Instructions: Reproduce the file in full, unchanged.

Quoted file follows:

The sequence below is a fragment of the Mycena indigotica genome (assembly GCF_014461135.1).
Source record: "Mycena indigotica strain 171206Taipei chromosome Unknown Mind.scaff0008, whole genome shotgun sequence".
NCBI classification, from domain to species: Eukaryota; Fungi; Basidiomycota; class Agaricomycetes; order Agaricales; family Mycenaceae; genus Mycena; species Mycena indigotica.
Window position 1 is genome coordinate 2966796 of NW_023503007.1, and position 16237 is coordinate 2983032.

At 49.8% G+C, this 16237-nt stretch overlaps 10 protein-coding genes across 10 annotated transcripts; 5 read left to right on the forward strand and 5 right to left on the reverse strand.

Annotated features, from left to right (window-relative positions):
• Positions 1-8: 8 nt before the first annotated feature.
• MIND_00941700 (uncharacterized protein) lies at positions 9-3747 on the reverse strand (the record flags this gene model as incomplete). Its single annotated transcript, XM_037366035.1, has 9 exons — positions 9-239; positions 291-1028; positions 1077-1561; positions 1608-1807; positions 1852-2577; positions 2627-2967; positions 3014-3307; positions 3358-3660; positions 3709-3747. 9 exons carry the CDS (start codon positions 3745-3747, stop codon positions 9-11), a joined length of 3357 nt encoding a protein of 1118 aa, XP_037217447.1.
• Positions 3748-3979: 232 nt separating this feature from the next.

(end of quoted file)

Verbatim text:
The sequence below is a fragment of the Mycena indigotica genome (assembly GCF_014461135.1).
Source record: "Mycena indigotica strain 171206Taipei chromosome Unknown Mind.scaff0008, whole genome shotgun sequence".
NCBI classification, from domain to species: Eukaryota; Fungi; Basidiomycota; class Agaricomycetes; order Agaricales; family Mycenaceae; genus Mycena; species Mycena indigotica.
Window position 1 is genome coordinate 2966796 of NW_023503007.1, and position 16237 is coordinate 2983032.

At 49.8% G+C, this 16237-nt stretch overlaps 10 protein-coding genes across 10 annotated transcripts; 5 read left to right on the forward strand and 5 right to left on the reverse strand.

Annotated features, from left to right (window-relative positions):
• Positions 1-8: 8 nt before the first annotated feature.
• MIND_00941700 (uncharacterized protein) lies at positions 9-3747 on the reverse strand (the record flags this gene model as incomplete). Its single annotated transcript, XM_037366035.1, has 9 exons — positions 9-239; positions 291-1028; positions 1077-1561; positions 1608-1807; positions 1852-2577; positions 2627-2967; positions 3014-3307; positions 3358-3660; positions 3709-3747. 9 exons carry the CDS (start codon positions 3745-3747, stop codon positions 9-11), a joined length of 3357 nt encoding a protein of 1118 aa, XP_037217447.1.
• Positions 3748-3979: 232 nt separating this feature from the next.